From an archeological point of view, we know that there have been civilizations that have arisen, only to parish from the climate changes. One example of this is the Fremont Culture that existed almost 2,000 years ago in North America's southwest region, whose eventual outcome was favored by a climactic shift that occurred around 800 CE. As the weather changed due to this climactic shift, the staple crops that were grown for food became more abundant. This abundance was brought on by the number of crops that actually survived becoming greater creating higher yields, due to a change in the weather patterns. From a greater abundance in food, brought on by greater harvests, the Fremont people were able to become more sedentary. There was a rise in population and population density among the people who lived by the Fremont way of life. As the climate changed, the culture changed as well. The Fremont people, whose way of life had gone on for centuries, became a precursor to the great Anasazi Culture, that produced what could be the finest examples of ancient Native American architecture and fine art ever known in North America. Yet, sadly, after only several hundreds of years of progress brought on by a favorable climate, their culture declined due to another climactic shift, one that returned the weather patterns to what they had been during the era when the Fremont Culture existed. As the dry and arid lands yielded less, populations declined and the political stability among the Anasazi's dense population centers might have fallen apart. As food became more scarce, the competition for resources probably also brought attacks from outside groups trying to seize the resources of the people who lived in those larger population centers. With the weather slowly changing back to being hot and inhospitable, we know from the architecture that remains that locations of cities and towns shift toward environments that are more safe and secure as well ones that favor greater crop abundance or have a continual source of water.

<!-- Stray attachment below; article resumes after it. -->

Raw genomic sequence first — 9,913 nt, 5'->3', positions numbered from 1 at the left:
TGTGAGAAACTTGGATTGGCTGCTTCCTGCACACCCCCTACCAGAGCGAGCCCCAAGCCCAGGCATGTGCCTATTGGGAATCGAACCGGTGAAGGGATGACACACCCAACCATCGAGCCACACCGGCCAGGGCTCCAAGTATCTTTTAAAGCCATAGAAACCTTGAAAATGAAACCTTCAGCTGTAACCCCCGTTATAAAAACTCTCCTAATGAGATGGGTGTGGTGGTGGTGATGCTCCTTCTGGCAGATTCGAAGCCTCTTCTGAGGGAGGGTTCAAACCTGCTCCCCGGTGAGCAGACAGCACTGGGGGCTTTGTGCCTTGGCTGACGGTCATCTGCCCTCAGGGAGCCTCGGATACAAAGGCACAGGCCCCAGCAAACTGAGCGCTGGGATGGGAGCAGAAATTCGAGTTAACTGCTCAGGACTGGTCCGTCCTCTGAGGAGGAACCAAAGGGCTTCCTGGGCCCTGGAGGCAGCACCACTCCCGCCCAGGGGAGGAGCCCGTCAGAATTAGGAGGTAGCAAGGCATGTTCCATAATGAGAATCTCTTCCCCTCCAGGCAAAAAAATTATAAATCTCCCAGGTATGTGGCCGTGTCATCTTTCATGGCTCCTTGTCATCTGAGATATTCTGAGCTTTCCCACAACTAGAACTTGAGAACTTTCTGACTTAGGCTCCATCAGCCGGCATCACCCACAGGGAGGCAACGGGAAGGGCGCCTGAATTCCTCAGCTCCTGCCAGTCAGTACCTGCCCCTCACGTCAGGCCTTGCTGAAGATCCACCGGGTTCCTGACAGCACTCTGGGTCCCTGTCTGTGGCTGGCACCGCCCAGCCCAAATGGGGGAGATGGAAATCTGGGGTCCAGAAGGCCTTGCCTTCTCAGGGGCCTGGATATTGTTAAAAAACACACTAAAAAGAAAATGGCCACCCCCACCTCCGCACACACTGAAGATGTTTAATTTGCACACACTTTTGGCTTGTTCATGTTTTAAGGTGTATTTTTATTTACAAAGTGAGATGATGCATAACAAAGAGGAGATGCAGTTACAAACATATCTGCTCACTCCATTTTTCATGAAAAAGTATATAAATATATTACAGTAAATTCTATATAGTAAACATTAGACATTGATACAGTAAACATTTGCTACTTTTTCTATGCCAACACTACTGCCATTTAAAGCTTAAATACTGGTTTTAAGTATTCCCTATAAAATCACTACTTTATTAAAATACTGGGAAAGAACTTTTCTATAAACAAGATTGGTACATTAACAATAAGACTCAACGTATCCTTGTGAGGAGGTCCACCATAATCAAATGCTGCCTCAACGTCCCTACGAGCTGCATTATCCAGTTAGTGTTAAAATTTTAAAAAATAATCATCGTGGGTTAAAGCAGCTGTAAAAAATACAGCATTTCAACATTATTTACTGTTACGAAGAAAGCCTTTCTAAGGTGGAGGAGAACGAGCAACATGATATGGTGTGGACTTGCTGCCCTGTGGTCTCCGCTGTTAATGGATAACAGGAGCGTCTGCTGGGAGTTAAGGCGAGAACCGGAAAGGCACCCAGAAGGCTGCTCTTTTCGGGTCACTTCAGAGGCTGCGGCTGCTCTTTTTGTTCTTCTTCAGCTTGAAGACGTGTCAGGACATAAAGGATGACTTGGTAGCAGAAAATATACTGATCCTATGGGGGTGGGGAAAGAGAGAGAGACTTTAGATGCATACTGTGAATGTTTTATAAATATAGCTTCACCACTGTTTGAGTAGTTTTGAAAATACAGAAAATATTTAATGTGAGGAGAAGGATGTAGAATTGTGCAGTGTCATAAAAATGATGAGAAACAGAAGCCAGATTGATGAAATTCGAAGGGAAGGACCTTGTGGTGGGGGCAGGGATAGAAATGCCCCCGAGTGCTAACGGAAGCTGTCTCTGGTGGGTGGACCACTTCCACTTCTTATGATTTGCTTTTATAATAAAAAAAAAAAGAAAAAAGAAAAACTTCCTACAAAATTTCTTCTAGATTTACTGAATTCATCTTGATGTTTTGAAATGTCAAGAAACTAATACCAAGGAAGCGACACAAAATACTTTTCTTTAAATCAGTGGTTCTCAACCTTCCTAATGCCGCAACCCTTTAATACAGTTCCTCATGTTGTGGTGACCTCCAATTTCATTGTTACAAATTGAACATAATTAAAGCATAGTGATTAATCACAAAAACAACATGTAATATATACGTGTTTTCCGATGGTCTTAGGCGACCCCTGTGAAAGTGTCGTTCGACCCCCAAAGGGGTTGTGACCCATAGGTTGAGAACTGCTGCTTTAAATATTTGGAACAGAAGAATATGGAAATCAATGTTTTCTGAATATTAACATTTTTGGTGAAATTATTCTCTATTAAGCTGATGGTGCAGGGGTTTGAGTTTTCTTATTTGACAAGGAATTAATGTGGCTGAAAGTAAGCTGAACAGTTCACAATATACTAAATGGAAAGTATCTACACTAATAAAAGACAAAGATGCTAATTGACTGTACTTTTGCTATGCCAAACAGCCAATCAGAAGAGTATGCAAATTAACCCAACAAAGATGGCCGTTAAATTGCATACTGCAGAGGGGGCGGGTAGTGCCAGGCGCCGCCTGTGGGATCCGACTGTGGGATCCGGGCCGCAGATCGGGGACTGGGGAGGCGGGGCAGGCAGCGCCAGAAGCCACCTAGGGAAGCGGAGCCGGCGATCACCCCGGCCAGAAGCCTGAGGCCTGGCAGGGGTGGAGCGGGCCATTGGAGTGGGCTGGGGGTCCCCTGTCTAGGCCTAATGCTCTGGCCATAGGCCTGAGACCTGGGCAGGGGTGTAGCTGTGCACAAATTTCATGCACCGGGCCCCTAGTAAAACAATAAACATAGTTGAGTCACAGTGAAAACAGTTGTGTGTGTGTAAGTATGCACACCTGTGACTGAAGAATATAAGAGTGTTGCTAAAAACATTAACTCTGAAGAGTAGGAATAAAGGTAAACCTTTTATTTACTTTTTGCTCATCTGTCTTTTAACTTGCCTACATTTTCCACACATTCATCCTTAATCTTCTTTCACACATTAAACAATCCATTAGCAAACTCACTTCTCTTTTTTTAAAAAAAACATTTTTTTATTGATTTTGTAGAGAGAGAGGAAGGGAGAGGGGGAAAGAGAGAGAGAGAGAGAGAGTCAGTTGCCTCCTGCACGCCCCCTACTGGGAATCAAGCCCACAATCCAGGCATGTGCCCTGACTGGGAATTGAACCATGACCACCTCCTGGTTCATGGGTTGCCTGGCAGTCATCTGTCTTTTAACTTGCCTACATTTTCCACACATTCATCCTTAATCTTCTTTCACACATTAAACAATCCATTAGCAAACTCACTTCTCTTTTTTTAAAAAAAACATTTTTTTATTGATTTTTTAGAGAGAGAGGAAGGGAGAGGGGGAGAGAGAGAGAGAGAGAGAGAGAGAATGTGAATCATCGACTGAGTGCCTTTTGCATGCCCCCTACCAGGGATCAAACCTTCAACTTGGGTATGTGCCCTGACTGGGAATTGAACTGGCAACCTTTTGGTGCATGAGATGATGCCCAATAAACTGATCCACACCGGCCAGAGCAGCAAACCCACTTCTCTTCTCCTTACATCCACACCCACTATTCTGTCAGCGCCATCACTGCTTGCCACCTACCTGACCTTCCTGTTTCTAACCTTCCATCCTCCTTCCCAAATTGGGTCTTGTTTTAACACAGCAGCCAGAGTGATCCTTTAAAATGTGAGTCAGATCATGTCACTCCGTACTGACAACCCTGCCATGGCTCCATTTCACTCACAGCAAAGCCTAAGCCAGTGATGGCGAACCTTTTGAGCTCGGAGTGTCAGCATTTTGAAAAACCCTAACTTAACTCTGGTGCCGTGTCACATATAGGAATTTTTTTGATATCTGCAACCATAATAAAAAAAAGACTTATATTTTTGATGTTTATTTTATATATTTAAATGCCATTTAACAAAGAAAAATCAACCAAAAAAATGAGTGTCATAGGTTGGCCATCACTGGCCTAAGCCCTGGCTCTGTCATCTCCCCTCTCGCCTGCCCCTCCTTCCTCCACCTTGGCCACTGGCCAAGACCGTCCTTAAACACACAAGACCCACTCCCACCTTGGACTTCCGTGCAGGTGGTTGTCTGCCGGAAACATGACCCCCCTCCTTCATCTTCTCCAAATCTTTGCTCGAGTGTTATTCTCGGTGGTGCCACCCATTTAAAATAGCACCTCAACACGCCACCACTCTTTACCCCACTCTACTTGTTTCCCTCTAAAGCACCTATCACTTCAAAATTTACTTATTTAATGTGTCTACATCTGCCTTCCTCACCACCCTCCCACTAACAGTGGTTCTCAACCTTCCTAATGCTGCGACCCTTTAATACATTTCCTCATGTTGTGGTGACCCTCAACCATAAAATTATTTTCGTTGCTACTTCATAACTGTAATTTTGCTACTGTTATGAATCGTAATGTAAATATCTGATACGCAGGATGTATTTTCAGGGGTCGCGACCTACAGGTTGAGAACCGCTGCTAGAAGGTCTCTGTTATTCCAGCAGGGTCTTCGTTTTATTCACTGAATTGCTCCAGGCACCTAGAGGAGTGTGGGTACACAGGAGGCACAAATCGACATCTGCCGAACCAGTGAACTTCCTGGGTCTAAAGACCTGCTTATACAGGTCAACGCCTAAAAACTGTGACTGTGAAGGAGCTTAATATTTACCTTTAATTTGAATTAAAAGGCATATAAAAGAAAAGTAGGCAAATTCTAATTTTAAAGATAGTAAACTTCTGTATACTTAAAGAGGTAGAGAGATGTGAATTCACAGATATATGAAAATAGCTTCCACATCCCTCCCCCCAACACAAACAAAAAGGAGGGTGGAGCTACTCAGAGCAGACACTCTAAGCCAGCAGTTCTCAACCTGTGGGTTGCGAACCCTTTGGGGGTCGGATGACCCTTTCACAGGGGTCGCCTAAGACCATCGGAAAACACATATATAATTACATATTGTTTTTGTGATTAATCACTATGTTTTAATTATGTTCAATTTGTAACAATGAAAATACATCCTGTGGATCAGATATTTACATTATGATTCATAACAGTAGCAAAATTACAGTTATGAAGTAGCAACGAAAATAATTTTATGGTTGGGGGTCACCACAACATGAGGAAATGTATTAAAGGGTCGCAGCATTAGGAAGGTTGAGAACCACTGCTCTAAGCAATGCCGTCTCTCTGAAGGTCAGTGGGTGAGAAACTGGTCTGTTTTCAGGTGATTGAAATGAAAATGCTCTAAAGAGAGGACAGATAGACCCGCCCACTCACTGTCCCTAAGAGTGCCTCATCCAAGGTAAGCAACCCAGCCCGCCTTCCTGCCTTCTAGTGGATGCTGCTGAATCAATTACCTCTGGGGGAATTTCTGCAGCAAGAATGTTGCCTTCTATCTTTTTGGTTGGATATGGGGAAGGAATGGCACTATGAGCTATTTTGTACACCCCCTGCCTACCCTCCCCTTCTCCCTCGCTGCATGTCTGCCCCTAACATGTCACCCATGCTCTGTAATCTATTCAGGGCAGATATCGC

Will we as a planetary culture, be able to manage the resources available to us as climate change becomes a crisis for us all? Will the world civilization that we know today fail to achieve success and survive the new climate change that we are seeing? All of these question and more pop up as I think of the climate crisis and the long strange summer it's been. However, with summer over in North America, I for one cannot wait to see what the winter holds for us. Is there any greater crisis in our lives than the climate crisis? We'll just have to wait and see what the future holds.